Needed: ‘Boy Friday’
by Anitta Trotter, Whitby, ON, Canada
I’d like to have an assistant to make my stretcher frames, stretch the canvas as I want it to be, to do the framing, to gesso each canvas as many times as I want it done, to paint the edges and to do the final varnishing, as well as attaching the screw eyes and wire. As it is, I buy pre-stretched, pre-gessoed canvases. The painting is my fun time and mine alone. But I’d also be happy with an assistant to cut wood to my specifications, to do the sanding, and to do the cutting prior to my carving. And cleaning up! As it is, I sometimes use my mechanical assistants, Mr. Foredom or Mr. Dremel. But don’t tell the purists. Sometimes I even forego sanding by just burning the wood.
Only real test is time
by Larry Moore, Orlando, FL, USA
As artists we love to do three things — make art, look at art and judge art. But arguing the merits of one style or methodology over another is like ranking clouds. The only real test is time. It seems that the work that is remembered is either outright mastery (JS Sargent) or work that has completely gone against the grain and advanced the purpose of art (Pollock/action painting). And while it’s good to have an evaluation system for viewing art, a lot of notable works break every rule in the book. You may not like Damien Hirst, but you have to admit he has certainly ruffled enough feathers to go down in the books. Kostabi is Warhol with a staff. What’s the difference between Michelangelo and Norman Rockwell? (Michelangelo’s biggest client wore a large red hat.) I truly love good quality painting. Sargent makes me salivate. But when I discover someone like Andy Goldsworthy (see Rivers and tides), it rocks my world. In a Chihuly exhibit, I really don’t care how he did it; I just care about the new place it takes me.
Blindness of the ‘purist’
by Jerry Lucey, St Miguel de Allende, Mexico
How an artist decides to work is to me like the same decisions made by any other professional. Which way to go and still enjoy your chosen role in life is often dictated by factors not under our control. Here in Mexico you can still find excellent medical doctors willing to make house calls. We should know, my wife is a fine artist and also a Mexican doctor. Individual needs lead to individual decisions. The purist often fails to see the needs of the real world.
‘A manufacturer of wealth’ (Dali)
by Norman Ridenour, Prague, Czechoslovakia
Salvador Dali did not do any of his graphics after WWII. When I was living in Barcelona, 1969-70, a truck with 200,000 white sheets of paper signed by Dali was stopped a the border. Four years ago a similar incident with only 60,000 sheets was reported in the Prague papers, ironically during a highly hyped Dali exhibit.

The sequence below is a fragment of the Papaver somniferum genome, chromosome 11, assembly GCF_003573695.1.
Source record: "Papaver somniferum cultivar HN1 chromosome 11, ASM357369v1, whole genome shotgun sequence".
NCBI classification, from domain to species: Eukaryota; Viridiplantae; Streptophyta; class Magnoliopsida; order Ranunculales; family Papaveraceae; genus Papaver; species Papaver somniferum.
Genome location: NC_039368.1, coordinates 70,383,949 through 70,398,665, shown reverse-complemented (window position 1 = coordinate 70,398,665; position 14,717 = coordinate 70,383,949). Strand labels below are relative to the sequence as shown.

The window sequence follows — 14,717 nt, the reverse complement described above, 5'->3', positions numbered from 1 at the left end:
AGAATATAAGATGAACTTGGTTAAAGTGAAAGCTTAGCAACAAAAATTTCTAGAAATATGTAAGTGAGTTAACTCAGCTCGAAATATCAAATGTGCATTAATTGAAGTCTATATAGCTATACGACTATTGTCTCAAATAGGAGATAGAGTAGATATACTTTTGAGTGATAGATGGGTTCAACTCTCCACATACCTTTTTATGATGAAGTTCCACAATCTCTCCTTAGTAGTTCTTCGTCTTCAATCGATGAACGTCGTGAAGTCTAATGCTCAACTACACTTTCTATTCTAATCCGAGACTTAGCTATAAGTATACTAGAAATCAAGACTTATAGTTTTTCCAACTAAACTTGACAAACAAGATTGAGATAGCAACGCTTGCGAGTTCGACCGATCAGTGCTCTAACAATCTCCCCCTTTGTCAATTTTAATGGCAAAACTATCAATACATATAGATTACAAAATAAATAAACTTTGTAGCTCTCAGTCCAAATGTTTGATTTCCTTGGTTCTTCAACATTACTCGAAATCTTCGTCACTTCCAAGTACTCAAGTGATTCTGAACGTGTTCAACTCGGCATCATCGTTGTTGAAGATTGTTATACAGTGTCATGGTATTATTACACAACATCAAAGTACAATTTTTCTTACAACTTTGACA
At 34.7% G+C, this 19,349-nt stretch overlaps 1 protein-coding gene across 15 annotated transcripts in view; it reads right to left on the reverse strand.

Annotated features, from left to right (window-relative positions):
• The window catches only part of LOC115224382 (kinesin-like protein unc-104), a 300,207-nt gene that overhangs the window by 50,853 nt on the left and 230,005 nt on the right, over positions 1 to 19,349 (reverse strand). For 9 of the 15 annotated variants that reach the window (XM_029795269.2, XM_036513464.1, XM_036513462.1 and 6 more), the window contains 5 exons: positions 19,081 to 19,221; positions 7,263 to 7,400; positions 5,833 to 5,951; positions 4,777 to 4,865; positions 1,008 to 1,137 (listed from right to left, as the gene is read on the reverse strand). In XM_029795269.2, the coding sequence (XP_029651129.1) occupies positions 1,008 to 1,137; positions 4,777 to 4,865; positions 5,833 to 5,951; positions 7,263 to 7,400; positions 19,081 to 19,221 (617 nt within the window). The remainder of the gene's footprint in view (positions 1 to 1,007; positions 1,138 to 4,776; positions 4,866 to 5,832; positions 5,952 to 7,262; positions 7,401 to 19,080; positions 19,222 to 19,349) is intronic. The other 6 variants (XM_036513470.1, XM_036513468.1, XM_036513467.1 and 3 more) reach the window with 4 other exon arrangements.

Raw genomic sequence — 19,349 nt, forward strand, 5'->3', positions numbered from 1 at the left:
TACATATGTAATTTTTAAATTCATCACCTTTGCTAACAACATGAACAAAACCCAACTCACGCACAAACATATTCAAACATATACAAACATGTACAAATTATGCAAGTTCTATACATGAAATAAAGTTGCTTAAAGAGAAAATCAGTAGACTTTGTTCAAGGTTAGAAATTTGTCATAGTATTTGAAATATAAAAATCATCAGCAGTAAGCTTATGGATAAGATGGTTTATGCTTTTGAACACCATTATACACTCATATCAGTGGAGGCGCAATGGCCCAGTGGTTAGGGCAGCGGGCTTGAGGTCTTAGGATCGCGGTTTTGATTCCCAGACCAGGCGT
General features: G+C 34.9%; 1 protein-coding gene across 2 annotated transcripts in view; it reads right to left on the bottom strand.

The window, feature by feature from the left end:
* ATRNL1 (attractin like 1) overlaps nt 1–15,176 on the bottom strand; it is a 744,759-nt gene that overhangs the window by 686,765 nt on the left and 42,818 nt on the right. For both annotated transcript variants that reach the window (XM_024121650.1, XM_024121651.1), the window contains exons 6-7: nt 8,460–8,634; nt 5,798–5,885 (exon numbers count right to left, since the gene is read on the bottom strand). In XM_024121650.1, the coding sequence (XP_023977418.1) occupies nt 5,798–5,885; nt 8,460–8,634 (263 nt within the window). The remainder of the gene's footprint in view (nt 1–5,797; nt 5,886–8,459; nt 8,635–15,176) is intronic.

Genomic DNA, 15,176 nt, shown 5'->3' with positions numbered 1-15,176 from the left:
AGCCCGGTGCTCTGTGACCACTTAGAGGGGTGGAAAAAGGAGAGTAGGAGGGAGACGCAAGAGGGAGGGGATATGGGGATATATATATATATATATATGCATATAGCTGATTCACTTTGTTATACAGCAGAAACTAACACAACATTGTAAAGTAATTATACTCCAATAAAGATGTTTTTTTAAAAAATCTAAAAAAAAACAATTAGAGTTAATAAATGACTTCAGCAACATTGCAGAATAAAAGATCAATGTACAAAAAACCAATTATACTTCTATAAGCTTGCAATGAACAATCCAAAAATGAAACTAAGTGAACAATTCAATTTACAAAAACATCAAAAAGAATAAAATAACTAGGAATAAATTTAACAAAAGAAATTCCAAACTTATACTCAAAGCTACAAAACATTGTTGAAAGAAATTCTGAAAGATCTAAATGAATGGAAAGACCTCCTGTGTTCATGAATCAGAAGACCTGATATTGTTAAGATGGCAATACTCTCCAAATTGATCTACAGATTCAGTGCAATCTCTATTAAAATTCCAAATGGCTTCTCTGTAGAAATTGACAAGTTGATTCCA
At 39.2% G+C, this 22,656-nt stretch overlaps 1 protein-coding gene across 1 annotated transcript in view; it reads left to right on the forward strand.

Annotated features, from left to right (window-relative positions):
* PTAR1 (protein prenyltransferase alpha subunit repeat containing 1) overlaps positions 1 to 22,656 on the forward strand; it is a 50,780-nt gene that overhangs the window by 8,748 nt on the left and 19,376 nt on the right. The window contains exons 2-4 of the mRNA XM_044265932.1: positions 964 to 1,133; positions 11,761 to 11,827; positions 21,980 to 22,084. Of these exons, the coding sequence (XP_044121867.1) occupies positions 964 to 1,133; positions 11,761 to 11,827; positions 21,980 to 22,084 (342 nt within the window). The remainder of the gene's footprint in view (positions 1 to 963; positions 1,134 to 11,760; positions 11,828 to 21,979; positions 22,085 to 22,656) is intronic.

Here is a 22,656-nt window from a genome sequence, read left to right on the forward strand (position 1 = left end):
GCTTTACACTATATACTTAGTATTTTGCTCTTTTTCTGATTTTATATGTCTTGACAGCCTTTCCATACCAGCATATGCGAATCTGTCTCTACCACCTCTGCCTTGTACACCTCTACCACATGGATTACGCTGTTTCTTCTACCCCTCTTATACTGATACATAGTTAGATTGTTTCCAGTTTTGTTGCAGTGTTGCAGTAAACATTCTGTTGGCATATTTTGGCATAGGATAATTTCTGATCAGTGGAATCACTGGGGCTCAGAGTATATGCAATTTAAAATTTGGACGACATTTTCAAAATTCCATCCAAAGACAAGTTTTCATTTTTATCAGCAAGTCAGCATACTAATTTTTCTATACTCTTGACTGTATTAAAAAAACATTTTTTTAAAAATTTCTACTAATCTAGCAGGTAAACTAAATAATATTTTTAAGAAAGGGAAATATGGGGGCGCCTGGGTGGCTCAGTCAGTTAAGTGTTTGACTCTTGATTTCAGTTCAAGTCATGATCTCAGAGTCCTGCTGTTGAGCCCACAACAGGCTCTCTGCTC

Crapshoot in the jury process
by Jeanne Long, Minneapolis, MN, USA
More and more I am seeing that most works submitted to shows need to be judged by criteria such as your fourteen points because they don’t meet Tolstoy’s criteria of the direct transmission of emotion. If we are to select winners, we are left to judge by these other means, which focus on design and impact, rather than a higher emotional content. If we don’t have criteria such as yours then most competitions are just crapshoots, where winners are merely a reflection of personal likes and dislikes of one individual. To me that is a waste of time and money at least, and at worst, a misdirection of aspiring painters and the public.
Key to personal happiness
by Veronica Roth, North Vancouver, BC, Canada
Last July I spent my birthday at Kew gardens in England. I can’t describe how lucky I felt to find that Chihuly had decorated the whole garden with his glass sculptures. There were glass globes floating on all the ponds, glass flowers in the garden beds, huge lanterns and chandeliers over the light fixtures. The garden was transformed into a fantasy land. It seemed like a wonderful unexpected birthday present and I took away several hundred photographs and memories for free. It is my experience that an artist gives. Period. Gives visually, gives through courses, or with free advice, through generosity of spirit and through a need to share. Also it is my opinion that nature is neutral. Nature just doesn’t care how much money a person makes. Perhaps the key to personal happiness is asking oneself the question, “How can I give,” and not, “How can I get.”
Guilds formerly trained artists
by Trevor Sale, Athabasca, AB, Canada
We all have assistants, whether we realize it or not. In the time of Michelangelo, the artist did not simply go to the ‘art store’ and buy his stretched canvas or tubes of paint. Paint was made from pigment, powdered in the mortar and pestle, and combined with the chosen medium. Assistants were necessary in the studio. If it were not for the artists’ guilds training new artists, so much of the craft would have been lost.
Mother of all arts
by Robert J. Posliff, Brampton, ON, Canada
Architecture is considered by many to be “the mother of all arts,” yet every design is executed on paper by a team including not only the Architect’s staff but also many specialist consultants. It is then executed in the field by a team of construction specialists. Talk about the use of workers and assistants!
Apprentice and mentor benefit
by Don Getz, New Albany, IN, USA
A Cleveland Institute of Art student from Hong Kong was my apprentice one summer. Harvey’s job was assisting me at workshops – fresh water, etc, and painting and sketching on his personal work at every opportunity. He never touched my work, only observation and questions on his part. That summer he filled three sketchbooks and did twenty half-sheet watercolors and four acrylics. I had a ball! Harvey had a ball and we really got to understand and know one another. Upon returning to CIA for the fall semester, the department head asked Harvey to mount a show of his summer work — a display of ten watercolors, one acrylic and several drawings. A dean congratulated me on my work, believing that I had done it (I had a letter in the display discussing Harvey’s apprenticeship). He was stunned when realizing that Harvey Choi had produced the work and not I. This type of apprenticeship is sorely needed and so worthwhile for both apprentice and mentor!